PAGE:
Shame that journalists won’t make the effort to track down victims of the Islamic State, listen to their stories and expose those who sold girls as sex slaves, executed young men for being too ‘western’ and committing endless genocide over the middle east.
Not to give you a headache but it’s worth reading the piece below, I have predicted that even though the higher courts did reject her appeal the British system is notorious for being sneaky – she will end up with a new identity, new life all at the expense of the taxpayers.
Initially Ms Begum said she had no regrets about joining Islamic State, though she later said that she had spoken while in shock and out of fear of retribution.
On Sunday she greeted The Telegraph with a handshake and a weary refusal to speak on record, though she did consent to be photographed.
Ms Begum’s case has become emblematic of the fate of several dozen British women living in Roj camp, many of whom have also had their citizenship revoked, and many of whom have children.
Eight other British women declined interviews with The Telegraph on Sunday, several citing legal advice. All were polite, with one woman saying “thanks for coming all this way”.
Another woman said her son urgently needed to return home to seek medical care that was not available in the camp.
“We hope to go back home soon,” one said.
Camp manager Nora Abdo said the British women in Roj routinely decline media requests on advice from their lawyers. They are well-behaved and cause no problems at the camp, she added.
Women in the camp now exist on a spectrum from those who remained committed Islamic State ideologues and those who have totally rejected the ideology, but Ms Abdo said the general trend was towards a rejection of the group.
“We’ve noticed the change in their clothing,” she said. “They want to come home. They say they’re ready to pay the punishment for their crimes. Some are thinking about the future for their kids.”
An academic who speaks regularly with Islamic State members and the women in the camps said that a woman forgoing the veil was a genuine sign that she no longer supported the group.
“I don’t think it’s a strategy, a woman who is pro-ISIS wouldn’t take it off to get repatriated,” said Vera Mironova, who is a research fellow at Harvard University.
Removing the veil comes at a cost, Ms Mironova said, as committed Islamic State supporters in the camp have better access to money and other contraband such as mobile phones through their networks.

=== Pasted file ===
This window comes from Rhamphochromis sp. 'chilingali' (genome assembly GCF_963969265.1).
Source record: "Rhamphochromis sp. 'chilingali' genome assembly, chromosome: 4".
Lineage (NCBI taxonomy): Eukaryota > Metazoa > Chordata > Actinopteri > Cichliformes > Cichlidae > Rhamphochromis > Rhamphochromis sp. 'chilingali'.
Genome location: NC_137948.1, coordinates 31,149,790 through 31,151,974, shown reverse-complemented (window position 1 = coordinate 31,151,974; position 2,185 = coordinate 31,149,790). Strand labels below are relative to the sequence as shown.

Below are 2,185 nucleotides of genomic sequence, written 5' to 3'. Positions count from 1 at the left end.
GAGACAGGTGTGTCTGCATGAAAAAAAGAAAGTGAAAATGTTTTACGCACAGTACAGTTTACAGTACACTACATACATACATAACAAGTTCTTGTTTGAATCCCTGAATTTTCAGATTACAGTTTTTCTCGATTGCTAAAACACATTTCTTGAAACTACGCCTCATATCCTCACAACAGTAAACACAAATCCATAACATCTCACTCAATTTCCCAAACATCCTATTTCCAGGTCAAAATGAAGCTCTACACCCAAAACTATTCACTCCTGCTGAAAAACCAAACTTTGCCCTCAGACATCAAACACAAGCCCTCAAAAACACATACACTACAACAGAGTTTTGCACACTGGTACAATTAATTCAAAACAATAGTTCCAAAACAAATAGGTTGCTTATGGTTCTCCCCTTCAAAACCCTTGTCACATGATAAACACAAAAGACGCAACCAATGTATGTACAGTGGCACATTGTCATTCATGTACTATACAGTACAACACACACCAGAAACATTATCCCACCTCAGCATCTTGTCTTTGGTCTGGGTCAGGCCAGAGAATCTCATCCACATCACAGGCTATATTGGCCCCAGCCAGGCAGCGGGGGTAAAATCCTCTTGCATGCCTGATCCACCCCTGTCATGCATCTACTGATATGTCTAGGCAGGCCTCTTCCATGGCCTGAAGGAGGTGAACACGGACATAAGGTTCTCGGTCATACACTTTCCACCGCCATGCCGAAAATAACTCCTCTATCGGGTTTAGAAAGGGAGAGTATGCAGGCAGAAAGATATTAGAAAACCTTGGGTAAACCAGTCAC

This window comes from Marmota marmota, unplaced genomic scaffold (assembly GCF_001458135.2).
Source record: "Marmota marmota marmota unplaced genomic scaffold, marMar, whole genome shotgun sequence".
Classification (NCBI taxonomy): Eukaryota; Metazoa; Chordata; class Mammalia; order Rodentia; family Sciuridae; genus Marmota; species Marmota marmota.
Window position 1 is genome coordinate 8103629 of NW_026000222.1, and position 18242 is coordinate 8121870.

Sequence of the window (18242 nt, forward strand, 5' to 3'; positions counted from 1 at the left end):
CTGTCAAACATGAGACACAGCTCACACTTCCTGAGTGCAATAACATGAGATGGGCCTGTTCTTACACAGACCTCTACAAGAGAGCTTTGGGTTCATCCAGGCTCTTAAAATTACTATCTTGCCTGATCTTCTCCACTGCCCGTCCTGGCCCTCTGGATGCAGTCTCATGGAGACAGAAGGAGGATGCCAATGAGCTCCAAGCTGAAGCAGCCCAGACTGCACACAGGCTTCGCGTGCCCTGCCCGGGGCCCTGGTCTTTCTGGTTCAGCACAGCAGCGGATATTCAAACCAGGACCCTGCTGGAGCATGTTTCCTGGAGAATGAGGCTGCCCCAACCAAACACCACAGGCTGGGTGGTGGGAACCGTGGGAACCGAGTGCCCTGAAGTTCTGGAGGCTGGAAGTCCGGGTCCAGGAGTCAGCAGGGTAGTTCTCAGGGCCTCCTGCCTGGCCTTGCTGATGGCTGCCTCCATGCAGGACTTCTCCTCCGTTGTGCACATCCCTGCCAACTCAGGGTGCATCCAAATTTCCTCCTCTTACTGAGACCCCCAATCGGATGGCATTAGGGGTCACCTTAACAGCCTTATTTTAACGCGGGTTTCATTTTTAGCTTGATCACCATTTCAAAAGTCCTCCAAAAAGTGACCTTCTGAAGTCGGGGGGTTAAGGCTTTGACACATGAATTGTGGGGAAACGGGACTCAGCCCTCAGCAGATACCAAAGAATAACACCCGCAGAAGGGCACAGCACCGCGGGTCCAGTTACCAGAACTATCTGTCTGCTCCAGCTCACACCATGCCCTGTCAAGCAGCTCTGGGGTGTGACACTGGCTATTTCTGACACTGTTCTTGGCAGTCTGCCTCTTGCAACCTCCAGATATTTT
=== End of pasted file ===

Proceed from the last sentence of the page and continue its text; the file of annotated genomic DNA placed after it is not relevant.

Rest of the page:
Western women in the camp often have less access to money, Ms Mironova said, due to the threat of Western governments using anti-terror legislation to prosecute families who send funds to relatives in the camp.
One European woman in the camp told The Telegraph that after earlier removing her veil, she had taken to wearing it again to curry favour with the camp’s Islamic State supporters, who remain well-connected.
But Ms Begum and her group of friends – whose nationalities include Canadian, American, French and German – had nothing to do with the Islamic State supporters, the woman said.
“Some people are still Daesh groupies,” the woman said, using another name for IS. “But I don’t think they’re dangerous, and they’re very few. People are tired and most have changed.”
Camp administrators say the 2,618 people living in Roj are more secure and better provisioned than the 62,000 people living in the sprawling Al-Hol camp, where a string of murders have been reported in recent months.
“There are no tent burnings or violence here,” said Ms Abdo, the manager.
Both Roj and Al-Hol are run by a Western-backed militia in a corner of Syria somewhat removed from the fighting that has destroyed much of the rest of the country in the past decade.
But during an Oct 2019 Turkish-backed military offensive against the Kurdish-led militia, an estimated 750 IS-affiliated women and their children were reported to have escaped from another camp at Ain Issa. Some women in Roj camp now say they pray that similar fighting nearby could offer them a chance to escape.
But Ms Abdo the manager said her biggest concern was the children growing up in the camp abandoned by their governments.
“When they grow up they will hate their homeland, and this will have consequences,” she said.
“This should not be their life. What about their future?”